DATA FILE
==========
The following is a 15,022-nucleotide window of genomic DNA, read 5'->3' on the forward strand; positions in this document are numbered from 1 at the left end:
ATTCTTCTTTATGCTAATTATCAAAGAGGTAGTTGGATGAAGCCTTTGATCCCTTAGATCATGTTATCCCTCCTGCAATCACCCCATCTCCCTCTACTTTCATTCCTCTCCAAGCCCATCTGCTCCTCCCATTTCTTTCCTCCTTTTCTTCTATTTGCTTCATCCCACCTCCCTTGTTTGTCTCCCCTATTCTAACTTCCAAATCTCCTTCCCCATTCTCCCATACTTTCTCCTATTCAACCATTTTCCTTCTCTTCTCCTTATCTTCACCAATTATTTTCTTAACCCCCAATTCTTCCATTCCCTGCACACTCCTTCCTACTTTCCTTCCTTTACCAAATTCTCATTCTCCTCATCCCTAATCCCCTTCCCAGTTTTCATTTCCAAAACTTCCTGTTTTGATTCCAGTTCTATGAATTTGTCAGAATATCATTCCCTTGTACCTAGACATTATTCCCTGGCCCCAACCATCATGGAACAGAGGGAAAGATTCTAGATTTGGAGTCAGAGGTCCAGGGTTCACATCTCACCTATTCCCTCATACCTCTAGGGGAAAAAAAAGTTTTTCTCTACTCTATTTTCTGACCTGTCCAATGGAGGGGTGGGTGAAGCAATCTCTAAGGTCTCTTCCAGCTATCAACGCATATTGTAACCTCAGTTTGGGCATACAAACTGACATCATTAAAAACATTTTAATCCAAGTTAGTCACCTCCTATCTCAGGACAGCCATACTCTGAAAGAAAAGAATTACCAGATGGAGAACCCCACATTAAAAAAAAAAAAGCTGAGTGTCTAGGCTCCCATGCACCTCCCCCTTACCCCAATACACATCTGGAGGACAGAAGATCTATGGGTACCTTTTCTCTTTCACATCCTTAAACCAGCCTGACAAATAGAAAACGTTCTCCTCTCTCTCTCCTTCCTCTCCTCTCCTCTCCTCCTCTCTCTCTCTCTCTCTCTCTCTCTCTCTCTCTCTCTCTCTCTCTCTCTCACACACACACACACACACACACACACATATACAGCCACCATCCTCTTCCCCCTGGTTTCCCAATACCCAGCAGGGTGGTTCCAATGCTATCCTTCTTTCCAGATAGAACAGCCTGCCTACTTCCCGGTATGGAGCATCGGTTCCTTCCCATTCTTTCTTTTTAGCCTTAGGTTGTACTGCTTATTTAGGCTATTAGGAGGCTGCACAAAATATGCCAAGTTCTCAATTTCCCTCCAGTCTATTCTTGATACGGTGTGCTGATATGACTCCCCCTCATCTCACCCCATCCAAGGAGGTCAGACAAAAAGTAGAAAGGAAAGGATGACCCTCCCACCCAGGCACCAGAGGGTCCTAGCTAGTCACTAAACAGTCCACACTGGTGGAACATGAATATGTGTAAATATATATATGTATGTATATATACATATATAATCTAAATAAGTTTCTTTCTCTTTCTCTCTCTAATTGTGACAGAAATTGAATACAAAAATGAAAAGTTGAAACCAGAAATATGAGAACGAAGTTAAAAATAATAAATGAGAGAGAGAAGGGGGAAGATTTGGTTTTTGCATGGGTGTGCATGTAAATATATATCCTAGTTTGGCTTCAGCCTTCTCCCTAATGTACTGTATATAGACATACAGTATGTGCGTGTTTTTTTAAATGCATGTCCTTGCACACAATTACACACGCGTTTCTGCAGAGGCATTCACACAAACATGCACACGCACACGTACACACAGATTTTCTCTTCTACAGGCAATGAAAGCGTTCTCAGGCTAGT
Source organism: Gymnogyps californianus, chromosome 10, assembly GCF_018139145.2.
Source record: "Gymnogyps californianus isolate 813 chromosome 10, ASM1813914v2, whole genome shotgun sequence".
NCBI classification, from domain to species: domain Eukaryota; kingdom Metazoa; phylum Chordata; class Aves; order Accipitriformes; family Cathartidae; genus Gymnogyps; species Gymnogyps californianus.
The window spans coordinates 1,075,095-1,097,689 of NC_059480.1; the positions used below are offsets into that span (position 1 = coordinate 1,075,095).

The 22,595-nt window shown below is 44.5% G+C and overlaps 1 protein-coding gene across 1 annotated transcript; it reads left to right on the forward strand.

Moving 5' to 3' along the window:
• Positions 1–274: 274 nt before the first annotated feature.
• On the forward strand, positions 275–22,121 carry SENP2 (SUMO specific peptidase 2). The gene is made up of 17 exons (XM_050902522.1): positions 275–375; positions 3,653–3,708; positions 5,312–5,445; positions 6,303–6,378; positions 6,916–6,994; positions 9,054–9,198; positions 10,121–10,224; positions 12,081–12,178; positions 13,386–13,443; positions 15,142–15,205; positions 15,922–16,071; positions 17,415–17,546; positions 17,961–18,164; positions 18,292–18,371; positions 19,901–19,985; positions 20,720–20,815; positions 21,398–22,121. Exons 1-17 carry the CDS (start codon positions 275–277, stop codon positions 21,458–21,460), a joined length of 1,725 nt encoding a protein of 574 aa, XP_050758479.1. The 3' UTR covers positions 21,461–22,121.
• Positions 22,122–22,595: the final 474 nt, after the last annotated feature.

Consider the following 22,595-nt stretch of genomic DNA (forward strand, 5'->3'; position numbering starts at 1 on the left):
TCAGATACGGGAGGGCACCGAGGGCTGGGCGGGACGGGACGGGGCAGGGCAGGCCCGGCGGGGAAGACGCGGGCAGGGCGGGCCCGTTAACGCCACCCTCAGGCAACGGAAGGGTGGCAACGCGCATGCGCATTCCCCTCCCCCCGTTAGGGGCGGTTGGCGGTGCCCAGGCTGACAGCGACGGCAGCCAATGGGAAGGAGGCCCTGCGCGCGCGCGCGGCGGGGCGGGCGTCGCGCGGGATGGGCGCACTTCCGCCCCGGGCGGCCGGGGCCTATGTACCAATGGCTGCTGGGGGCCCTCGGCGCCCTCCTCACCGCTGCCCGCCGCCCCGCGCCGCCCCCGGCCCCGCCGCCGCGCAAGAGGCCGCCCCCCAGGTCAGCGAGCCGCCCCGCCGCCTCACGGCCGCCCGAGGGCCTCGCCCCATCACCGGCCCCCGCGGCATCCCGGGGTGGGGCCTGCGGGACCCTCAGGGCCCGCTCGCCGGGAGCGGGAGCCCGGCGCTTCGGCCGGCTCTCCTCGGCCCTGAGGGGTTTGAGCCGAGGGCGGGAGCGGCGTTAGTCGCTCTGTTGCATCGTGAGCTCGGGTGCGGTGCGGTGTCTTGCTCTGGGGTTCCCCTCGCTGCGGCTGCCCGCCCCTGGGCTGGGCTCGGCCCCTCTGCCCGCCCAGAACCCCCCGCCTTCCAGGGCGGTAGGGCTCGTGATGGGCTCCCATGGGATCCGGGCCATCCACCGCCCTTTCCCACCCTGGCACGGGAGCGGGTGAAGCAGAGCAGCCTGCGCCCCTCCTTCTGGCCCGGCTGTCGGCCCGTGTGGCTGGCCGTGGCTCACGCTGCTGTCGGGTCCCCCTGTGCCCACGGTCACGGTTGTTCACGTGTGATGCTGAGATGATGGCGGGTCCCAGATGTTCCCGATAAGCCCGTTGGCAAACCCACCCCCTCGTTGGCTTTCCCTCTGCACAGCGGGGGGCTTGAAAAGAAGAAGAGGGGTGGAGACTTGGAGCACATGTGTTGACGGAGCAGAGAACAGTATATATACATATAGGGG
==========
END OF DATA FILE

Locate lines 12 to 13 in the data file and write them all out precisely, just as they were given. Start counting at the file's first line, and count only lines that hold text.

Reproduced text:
Consider the following 22,595-nt stretch of genomic DNA (forward strand, 5'->3'; position numbering starts at 1 on the left):
TCAGATACGGGAGGGCACCGAGGGCTGGGCGGGACGGGACGGGGCAGGGCAGGCCCGGCGGGGAAGACGCGGGCAGGGCGGGCCCGTTAACGCCACCCTCAGGCAACGGAAGGGTGGCAACGCGCATGCGCATTCCCCTCCCCCCGTTAGGGGCGGTTGGCGGTGCCCAGGCTGACAGCGACGGCAGCCAATGGGAAGGAGGCCCTGCGCGCGCGCGCGGCGGGGCGGGCGTCGCGCGGGATGGGCGCACTTCCGCCCCGGGCGGCCGGGGCCTATGTACCAATGGCTGCTGGGGGCCCTCGGCGCCCTCCTCACCGCTGCCCGCCGCCCCGCGCCGCCCCCGGCCCCGCCGCCGCGCAAGAGGCCGCCCCCCAGGTCAGCGAGCCGCCCCGCCGCCTCACGGCCGCCCGAGGGCCTCGCCCCATCACCGGCCCCCGCGGCATCCCGGGGTGGGGCCTGCGGGACCCTCAGGGCCCGCTCGCCGGGAGCGGGAGCCCGGCGCTTCGGCCGGCTCTCCTCGGCCCTGAGGGGTTTGAGCCGAGGGCGGGAGCGGCGTTAGTCGCTCTGTTGCATCGTGAGCTCGGGTGCGGTGCGGTGTCTTGCTCTGGGGTTCCCCTCGCTGCGGCTGCCCGCCCCTGGGCTGGGCTCGGCCCCTCTGCCCGCCCAGAACCCCCCGCCTTCCAGGGCGGTAGGGCTCGTGATGGGCTCCCATGGGATCCGGGCCATCCACCGCCCTTTCCCACCCTGGCACGGGAGCGGGTGAAGCAGAGCAGCCTGCGCCCCTCCTTCTGGCCCGGCTGTCGGCCCGTGTGGCTGGCCGTGGCTCACGCTGCTGTCGGGTCCCCCTGTGCCCACGGTCACGGTTGTTCACGTGTGATGCTGAGATGATGGCGGGTCCCAGATGTTCCCGATAAGCCCGTTGGCAAACCCACCCCCTCGTTGGCTTTCCCTCTGCACAGCGGGGGGCTTGAAAAGAAGAAGAGGGGTGGAGACTTGGAGCACATGTGTTGACGGAGCAGAGAACAGTATATATACATATAGGGG